EDMONTON – Alberta’s NDP government jumped to defend its new carbon tax from detractors on New Year’s Day as consumers got their first taste of some of the new prices they’ll be paying in 2017.
Deputy Premier Sarah Hoffman addressed reporters at the legislature on Sunday, where she stressed the link between the tax and getting pipelines to tidewater approved.
Hoffman notes Prime Minister Justin Trudeau was clear when he approved Kinder Morgan’s expansion of the Trans Mountain pipeline in November that the decision would not have happened without Alberta’s climate plan.
Gasoline at the pumps rose 4.5 cents per litre on Jan. 1, prompting an Opposition Wildrose MLA to post a picture of himself on Twitter on New Year’s Eve filling jerrycans before the price jumped.
Home heating and business fuels go up, too.
Hoffman called on Albertans who have opposed the government’s climate plan to come together for the sake of seeing the Trans Mountain pipeline to completion.
“It’s the best way for us to protect for the environment and protect jobs and get pipelines built,” Hoffman said.
“While it’s four-and-a-half cents today, it’s billions of dollars for our economy and for economic diversification that are crucially important for Albertans and Alberta communities.”
Alberta isn’t the only province where green initiatives were expected to affect prices starting on New Year’s — Ontario’s cap and trade program to curb carbon emissions also kicked in.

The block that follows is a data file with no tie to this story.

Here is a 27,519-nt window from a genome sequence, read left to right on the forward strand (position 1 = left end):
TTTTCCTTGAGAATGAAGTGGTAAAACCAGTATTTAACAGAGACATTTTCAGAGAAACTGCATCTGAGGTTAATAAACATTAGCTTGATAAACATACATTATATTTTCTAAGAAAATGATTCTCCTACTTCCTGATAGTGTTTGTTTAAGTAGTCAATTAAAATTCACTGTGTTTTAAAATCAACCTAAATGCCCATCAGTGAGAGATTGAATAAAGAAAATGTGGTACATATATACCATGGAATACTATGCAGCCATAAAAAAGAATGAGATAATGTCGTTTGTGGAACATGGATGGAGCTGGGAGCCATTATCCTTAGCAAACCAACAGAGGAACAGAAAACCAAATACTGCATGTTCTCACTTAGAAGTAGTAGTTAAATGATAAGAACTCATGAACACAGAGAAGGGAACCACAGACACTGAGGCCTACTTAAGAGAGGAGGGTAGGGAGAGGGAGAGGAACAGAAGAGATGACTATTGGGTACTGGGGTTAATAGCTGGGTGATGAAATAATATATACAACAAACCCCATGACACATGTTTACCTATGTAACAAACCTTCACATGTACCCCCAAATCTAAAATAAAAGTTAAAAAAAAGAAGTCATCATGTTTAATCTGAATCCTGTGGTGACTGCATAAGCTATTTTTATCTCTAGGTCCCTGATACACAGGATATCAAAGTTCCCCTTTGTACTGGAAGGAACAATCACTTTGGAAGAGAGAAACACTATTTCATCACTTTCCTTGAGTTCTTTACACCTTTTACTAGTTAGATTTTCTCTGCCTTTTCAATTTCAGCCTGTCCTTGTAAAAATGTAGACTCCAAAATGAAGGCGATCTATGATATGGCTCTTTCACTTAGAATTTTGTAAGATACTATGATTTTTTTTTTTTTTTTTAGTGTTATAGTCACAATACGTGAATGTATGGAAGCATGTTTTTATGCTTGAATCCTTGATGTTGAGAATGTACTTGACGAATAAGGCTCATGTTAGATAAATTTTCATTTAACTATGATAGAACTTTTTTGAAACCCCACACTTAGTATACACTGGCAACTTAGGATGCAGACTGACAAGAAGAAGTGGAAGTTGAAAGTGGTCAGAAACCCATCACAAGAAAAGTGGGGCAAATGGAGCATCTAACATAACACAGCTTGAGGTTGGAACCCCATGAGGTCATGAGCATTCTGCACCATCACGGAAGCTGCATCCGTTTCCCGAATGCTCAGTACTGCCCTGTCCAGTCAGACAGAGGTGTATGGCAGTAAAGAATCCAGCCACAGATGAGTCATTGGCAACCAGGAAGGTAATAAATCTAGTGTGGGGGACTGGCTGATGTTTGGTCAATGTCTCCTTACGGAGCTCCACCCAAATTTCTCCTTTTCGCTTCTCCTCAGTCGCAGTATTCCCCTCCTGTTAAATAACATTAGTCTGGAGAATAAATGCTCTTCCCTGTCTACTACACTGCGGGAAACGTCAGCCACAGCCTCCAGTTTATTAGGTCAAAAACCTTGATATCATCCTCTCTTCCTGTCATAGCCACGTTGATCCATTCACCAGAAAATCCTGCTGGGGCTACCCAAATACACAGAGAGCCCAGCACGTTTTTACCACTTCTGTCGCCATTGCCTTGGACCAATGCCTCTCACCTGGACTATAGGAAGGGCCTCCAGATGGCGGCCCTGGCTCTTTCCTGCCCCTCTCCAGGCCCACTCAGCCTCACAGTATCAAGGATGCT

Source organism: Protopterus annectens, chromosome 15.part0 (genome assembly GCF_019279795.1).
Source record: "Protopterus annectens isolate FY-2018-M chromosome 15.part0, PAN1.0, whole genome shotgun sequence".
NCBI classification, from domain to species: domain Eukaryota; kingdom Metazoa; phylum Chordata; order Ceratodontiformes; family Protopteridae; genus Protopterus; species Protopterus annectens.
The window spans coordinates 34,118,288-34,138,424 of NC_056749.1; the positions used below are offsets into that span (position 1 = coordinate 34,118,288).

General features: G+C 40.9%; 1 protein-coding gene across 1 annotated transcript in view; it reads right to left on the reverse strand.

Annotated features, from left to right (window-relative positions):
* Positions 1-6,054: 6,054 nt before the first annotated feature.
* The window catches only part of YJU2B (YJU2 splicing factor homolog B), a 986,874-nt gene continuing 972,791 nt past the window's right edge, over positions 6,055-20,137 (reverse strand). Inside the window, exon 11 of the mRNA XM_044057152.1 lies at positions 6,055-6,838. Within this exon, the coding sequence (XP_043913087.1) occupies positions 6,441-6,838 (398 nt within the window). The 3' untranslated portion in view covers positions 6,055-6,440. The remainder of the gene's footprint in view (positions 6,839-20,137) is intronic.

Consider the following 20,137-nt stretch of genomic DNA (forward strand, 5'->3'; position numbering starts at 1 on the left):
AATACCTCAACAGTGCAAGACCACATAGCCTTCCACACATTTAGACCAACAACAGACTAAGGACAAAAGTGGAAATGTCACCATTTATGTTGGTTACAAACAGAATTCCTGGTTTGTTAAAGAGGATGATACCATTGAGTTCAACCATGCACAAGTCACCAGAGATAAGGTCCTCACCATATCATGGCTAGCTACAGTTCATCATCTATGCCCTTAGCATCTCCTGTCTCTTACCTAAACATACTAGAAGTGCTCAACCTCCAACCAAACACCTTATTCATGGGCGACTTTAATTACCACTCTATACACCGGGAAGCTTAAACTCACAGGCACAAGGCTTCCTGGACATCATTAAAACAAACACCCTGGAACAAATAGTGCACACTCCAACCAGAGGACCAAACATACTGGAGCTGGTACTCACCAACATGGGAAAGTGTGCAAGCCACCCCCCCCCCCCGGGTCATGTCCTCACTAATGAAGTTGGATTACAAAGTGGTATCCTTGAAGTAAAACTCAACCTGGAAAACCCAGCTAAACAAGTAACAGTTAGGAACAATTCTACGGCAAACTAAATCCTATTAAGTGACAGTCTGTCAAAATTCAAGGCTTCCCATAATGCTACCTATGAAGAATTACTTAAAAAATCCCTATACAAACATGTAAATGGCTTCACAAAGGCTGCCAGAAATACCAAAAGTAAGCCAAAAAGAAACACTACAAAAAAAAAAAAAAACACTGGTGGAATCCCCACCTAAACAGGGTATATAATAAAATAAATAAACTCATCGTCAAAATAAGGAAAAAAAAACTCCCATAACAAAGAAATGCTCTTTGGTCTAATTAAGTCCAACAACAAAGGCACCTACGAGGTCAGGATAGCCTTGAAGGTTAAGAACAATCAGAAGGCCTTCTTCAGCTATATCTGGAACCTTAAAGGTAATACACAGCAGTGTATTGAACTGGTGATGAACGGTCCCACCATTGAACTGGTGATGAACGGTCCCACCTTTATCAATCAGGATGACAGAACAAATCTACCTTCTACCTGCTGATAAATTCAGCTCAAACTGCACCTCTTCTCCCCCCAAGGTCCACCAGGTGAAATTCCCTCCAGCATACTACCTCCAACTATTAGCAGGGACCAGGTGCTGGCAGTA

The plan, which is aimed at reducing greenhouse gas emissions to 15 per cent below 1990 levels within four years, will drive the price of gasoline up 4.3 cents per litre and increase the cost of home heating by up to $6.70 a month.
The Alberta government estimates the average family will pay $443 more in 2017, but opposition members say it will be at least double that as the carbon tax dominoes through the economy and consumers pay for it through higher prices.
Wildrose Leader Brian Jean said in an emailed statement Sunday that the price of everything is rising at a time when Albertans need a break.
“The vast majority of Albertans do not support this carbon tax, no matter how much money the NDP waste on ads promoting it or how many ministers they send out to spin a job-killing tax,” Jean said.
The Alberta government has another scheduled a media availability on Monday where Environment Minister Shannon Phillips is scheduled to talk about the levy, rebates and further steps.